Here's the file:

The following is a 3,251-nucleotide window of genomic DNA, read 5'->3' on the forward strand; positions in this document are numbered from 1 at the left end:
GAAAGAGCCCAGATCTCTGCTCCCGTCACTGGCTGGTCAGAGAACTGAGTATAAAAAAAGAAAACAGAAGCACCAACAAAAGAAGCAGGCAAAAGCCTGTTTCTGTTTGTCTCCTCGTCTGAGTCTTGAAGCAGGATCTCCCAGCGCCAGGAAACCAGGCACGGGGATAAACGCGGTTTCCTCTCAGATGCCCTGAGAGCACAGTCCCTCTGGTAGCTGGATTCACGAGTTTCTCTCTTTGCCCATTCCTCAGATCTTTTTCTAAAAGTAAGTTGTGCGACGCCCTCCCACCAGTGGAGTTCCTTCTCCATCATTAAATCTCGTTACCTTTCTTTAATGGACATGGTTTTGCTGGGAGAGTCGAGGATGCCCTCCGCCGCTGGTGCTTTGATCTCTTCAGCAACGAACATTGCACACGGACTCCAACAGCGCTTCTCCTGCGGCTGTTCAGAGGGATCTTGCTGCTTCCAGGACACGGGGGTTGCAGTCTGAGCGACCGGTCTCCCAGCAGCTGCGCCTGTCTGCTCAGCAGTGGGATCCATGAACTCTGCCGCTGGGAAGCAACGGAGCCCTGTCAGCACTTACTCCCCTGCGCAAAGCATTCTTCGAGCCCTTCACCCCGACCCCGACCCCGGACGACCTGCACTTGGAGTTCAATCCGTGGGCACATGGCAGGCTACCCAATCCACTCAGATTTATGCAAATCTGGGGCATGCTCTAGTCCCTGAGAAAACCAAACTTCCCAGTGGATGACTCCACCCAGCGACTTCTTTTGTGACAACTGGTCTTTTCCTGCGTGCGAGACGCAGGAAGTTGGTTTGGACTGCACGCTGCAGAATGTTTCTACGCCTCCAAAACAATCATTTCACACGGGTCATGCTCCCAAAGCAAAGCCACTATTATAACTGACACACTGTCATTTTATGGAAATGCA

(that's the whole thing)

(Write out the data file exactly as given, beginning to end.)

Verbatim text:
The following is a 3,251-nucleotide window of genomic DNA, read 5'->3' on the forward strand; positions in this document are numbered from 1 at the left end:
GAAAGAGCCCAGATCTCTGCTCCCGTCACTGGCTGGTCAGAGAACTGAGTATAAAAAAAGAAAACAGAAGCACCAACAAAAGAAGCAGGCAAAAGCCTGTTTCTGTTTGTCTCCTCGTCTGAGTCTTGAAGCAGGATCTCCCAGCGCCAGGAAACCAGGCACGGGGATAAACGCGGTTTCCTCTCAGATGCCCTGAGAGCACAGTCCCTCTGGTAGCTGGATTCACGAGTTTCTCTCTTTGCCCATTCCTCAGATCTTTTTCTAAAAGTAAGTTGTGCGACGCCCTCCCACCAGTGGAGTTCCTTCTCCATCATTAAATCTCGTTACCTTTCTTTAATGGACATGGTTTTGCTGGGAGAGTCGAGGATGCCCTCCGCCGCTGGTGCTTTGATCTCTTCAGCAACGAACATTGCACACGGACTCCAACAGCGCTTCTCCTGCGGCTGTTCAGAGGGATCTTGCTGCTTCCAGGACACGGGGGTTGCAGTCTGAGCGACCGGTCTCCCAGCAGCTGCGCCTGTCTGCTCAGCAGTGGGATCCATGAACTCTGCCGCTGGGAAGCAACGGAGCCCTGTCAGCACTTACTCCCCTGCGCAAAGCATTCTTCGAGCCCTTCACCCCGACCCCGACCCCGGACGACCTGCACTTGGAGTTCAATCCGTGGGCACATGGCAGGCTACCCAATCCACTCAGATTTATGCAAATCTGGGGCATGCTCTAGTCCCTGAGAAAACCAAACTTCCCAGTGGATGACTCCACCCAGCGACTTCTTTTGTGACAACTGGTCTTTTCCTGCGTGCGAGACGCAGGAAGTTGGTTTGGACTGCACGCTGCAGAATGTTTCTACGCCTCCAAAACAATCATTTCACACGGGTCATGCTCCCAAAGCAAAGCCACTATTATAACTGACACACTGTCATTTTATGGAAATGCA